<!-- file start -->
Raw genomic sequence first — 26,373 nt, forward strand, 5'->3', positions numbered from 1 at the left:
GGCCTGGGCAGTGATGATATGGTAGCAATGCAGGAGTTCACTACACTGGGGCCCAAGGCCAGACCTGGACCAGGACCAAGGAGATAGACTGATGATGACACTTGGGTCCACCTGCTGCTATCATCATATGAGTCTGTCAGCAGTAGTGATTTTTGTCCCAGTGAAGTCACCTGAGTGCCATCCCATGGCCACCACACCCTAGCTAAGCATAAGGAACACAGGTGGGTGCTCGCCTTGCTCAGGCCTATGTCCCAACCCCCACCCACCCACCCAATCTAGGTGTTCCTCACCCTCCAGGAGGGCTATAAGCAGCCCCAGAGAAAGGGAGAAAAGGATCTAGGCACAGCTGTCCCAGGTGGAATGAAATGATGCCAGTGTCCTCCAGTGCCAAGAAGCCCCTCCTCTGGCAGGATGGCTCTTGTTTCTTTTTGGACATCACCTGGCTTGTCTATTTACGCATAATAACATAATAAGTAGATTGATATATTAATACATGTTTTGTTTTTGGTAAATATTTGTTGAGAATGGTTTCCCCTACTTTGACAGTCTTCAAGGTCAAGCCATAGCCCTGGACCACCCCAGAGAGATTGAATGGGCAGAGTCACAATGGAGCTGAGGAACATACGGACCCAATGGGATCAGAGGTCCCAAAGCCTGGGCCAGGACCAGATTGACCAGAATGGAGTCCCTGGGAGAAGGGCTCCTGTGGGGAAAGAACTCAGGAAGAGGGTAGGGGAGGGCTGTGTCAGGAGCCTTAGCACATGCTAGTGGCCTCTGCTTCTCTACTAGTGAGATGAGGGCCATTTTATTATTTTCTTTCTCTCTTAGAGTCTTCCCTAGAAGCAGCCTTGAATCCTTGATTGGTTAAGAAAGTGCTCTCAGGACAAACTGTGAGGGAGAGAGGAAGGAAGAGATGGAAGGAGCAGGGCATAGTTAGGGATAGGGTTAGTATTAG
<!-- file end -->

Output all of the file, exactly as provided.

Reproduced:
Raw genomic sequence first — 26,373 nt, forward strand, 5'->3', positions numbered from 1 at the left:
GGCCTGGGCAGTGATGATATGGTAGCAATGCAGGAGTTCACTACACTGGGGCCCAAGGCCAGACCTGGACCAGGACCAAGGAGATAGACTGATGATGACACTTGGGTCCACCTGCTGCTATCATCATATGAGTCTGTCAGCAGTAGTGATTTTTGTCCCAGTGAAGTCACCTGAGTGCCATCCCATGGCCACCACACCCTAGCTAAGCATAAGGAACACAGGTGGGTGCTCGCCTTGCTCAGGCCTATGTCCCAACCCCCACCCACCCACCCAATCTAGGTGTTCCTCACCCTCCAGGAGGGCTATAAGCAGCCCCAGAGAAAGGGAGAAAAGGATCTAGGCACAGCTGTCCCAGGTGGAATGAAATGATGCCAGTGTCCTCCAGTGCCAAGAAGCCCCTCCTCTGGCAGGATGGCTCTTGTTTCTTTTTGGACATCACCTGGCTTGTCTATTTACGCATAATAACATAATAAGTAGATTGATATATTAATACATGTTTTGTTTTTGGTAAATATTTGTTGAGAATGGTTTCCCCTACTTTGACAGTCTTCAAGGTCAAGCCATAGCCCTGGACCACCCCAGAGAGATTGAATGGGCAGAGTCACAATGGAGCTGAGGAACATACGGACCCAATGGGATCAGAGGTCCCAAAGCCTGGGCCAGGACCAGATTGACCAGAATGGAGTCCCTGGGAGAAGGGCTCCTGTGGGGAAAGAACTCAGGAAGAGGGTAGGGGAGGGCTGTGTCAGGAGCCTTAGCACATGCTAGTGGCCTCTGCTTCTCTACTAGTGAGATGAGGGCCATTTTATTATTTTCTTTCTCTCTTAGAGTCTTCCCTAGAAGCAGCCTTGAATCCTTGATTGGTTAAGAAAGTGCTCTCAGGACAAACTGTGAGGGAGAGAGGAAGGAAGAGATGGAAGGAGCAGGGCATAGTTAGGGATAGGGTTAGTATTAG